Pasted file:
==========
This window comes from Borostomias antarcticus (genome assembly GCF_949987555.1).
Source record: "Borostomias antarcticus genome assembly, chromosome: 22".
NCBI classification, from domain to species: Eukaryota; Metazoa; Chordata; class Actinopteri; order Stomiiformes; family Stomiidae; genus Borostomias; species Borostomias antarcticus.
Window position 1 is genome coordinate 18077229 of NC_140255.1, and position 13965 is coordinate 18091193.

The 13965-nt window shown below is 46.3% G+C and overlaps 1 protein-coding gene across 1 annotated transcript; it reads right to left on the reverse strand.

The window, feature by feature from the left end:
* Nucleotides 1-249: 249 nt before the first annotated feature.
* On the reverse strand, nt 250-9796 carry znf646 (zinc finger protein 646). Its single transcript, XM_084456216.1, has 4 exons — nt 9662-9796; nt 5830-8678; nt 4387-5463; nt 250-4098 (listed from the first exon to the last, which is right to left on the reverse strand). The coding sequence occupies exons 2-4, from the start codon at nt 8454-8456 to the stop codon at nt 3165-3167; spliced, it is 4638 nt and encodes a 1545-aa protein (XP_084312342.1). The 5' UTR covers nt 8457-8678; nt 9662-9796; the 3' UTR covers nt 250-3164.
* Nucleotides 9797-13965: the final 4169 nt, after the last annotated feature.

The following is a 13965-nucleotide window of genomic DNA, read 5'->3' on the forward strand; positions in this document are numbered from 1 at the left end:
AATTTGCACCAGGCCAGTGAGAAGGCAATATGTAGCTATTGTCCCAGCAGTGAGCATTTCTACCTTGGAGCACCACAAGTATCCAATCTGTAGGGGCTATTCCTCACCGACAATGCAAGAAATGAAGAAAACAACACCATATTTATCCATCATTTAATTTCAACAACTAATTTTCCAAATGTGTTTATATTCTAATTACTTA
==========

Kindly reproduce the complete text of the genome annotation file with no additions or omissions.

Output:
This window comes from Borostomias antarcticus (genome assembly GCF_949987555.1).
Source record: "Borostomias antarcticus genome assembly, chromosome: 22".
NCBI classification, from domain to species: Eukaryota; Metazoa; Chordata; class Actinopteri; order Stomiiformes; family Stomiidae; genus Borostomias; species Borostomias antarcticus.
Window position 1 is genome coordinate 18077229 of NC_140255.1, and position 13965 is coordinate 18091193.

The 13965-nt window shown below is 46.3% G+C and overlaps 1 protein-coding gene across 1 annotated transcript; it reads right to left on the reverse strand.

The window, feature by feature from the left end:
* Nucleotides 1-249: 249 nt before the first annotated feature.
* On the reverse strand, nt 250-9796 carry znf646 (zinc finger protein 646). Its single transcript, XM_084456216.1, has 4 exons — nt 9662-9796; nt 5830-8678; nt 4387-5463; nt 250-4098 (listed from the first exon to the last, which is right to left on the reverse strand). The coding sequence occupies exons 2-4, from the start codon at nt 8454-8456 to the stop codon at nt 3165-3167; spliced, it is 4638 nt and encodes a 1545-aa protein (XP_084312342.1). The 5' UTR covers nt 8457-8678; nt 9662-9796; the 3' UTR covers nt 250-3164.
* Nucleotides 9797-13965: the final 4169 nt, after the last annotated feature.

The following is a 13965-nucleotide window of genomic DNA, read 5'->3' on the forward strand; positions in this document are numbered from 1 at the left end:
AATTTGCACCAGGCCAGTGAGAAGGCAATATGTAGCTATTGTCCCAGCAGTGAGCATTTCTACCTTGGAGCACCACAAGTATCCAATCTGTAGGGGCTATTCCTCACCGACAATGCAAGAAATGAAGAAAACAACACCATATTTATCCATCATTTAATTTCAACAACTAATTTTCCAAATGTGTTTATATTCTAATTACTTA